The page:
If they hit all at once, the impact could amount to as much as 4%-5% of GDP, according to our research, the equivalent of falling off a “fiscal cliff.” Some experts anticipate the economy would experience a significant slowdown and there would be major consequences for financial markets.
Federal Reserve Chairman Ben Bernanke and a number of observers have used the term “fiscal cliff” to describe several big fiscal events set to occur in the U.S. at the end of this year and in early 2013.
- The expiration of the Bush-era tax cuts at the end of 2012, including current lower tax rates on capital gains, dividends, income, and estates, as well as number of other measures.
- The expiration of fiscal stimulus measures, such as the payroll tax cut and extended unemployment benefits.
- Spending cuts scheduled to be triggered automatically in January 2013 as a result of the failure of the deficit reduction super committee last year.
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Depending on estimates, the impact of all these actions taken together would be a fiscal shock on the order of $300 billion to $600 billion in just one year. Such policies would reduce the budget deficit and begin to address the nation’s increasingly worrisome debt situation. If the government does nothing and the spending cuts and tax increases take effect, we get a big fiscal contraction ( shrinkage). Buying bonds becomes your best bet. That’s because the fiscal contraction likely means slower growth and lower inflation, which means lower bond yields.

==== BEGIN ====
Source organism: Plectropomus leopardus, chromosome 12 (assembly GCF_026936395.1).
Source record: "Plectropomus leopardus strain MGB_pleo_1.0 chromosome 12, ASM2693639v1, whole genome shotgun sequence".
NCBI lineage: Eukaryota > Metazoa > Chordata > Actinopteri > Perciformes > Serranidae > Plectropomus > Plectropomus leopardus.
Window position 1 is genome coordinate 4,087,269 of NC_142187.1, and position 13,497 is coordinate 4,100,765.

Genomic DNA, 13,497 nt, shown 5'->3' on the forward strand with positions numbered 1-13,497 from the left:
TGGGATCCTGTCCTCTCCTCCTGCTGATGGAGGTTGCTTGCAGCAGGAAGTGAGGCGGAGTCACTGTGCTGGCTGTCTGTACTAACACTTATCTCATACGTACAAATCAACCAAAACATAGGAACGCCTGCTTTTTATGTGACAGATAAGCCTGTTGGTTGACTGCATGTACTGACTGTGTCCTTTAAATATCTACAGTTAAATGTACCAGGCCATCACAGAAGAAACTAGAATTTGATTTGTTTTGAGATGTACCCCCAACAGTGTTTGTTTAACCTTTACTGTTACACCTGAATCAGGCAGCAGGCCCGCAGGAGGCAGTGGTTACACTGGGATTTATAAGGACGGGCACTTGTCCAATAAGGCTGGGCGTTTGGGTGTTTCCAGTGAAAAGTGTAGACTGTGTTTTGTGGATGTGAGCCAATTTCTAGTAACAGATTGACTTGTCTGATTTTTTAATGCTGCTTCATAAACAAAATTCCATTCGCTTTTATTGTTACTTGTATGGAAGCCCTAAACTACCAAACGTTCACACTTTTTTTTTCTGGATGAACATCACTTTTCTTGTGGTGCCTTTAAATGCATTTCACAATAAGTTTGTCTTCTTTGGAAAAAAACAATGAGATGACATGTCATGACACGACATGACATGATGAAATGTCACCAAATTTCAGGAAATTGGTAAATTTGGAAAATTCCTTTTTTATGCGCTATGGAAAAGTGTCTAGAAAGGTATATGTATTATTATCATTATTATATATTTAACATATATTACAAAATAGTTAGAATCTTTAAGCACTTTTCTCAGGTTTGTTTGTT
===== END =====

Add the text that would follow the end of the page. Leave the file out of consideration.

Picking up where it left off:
The best thing about it is that we may not see dire instructions. Compromise will be key among our law makers. With the election behind us, the politics of obstruction has lost its meaning. There is nothing to be gained from obstruction for obstruction’s sake. Politics will be placed aside to get the country moving.
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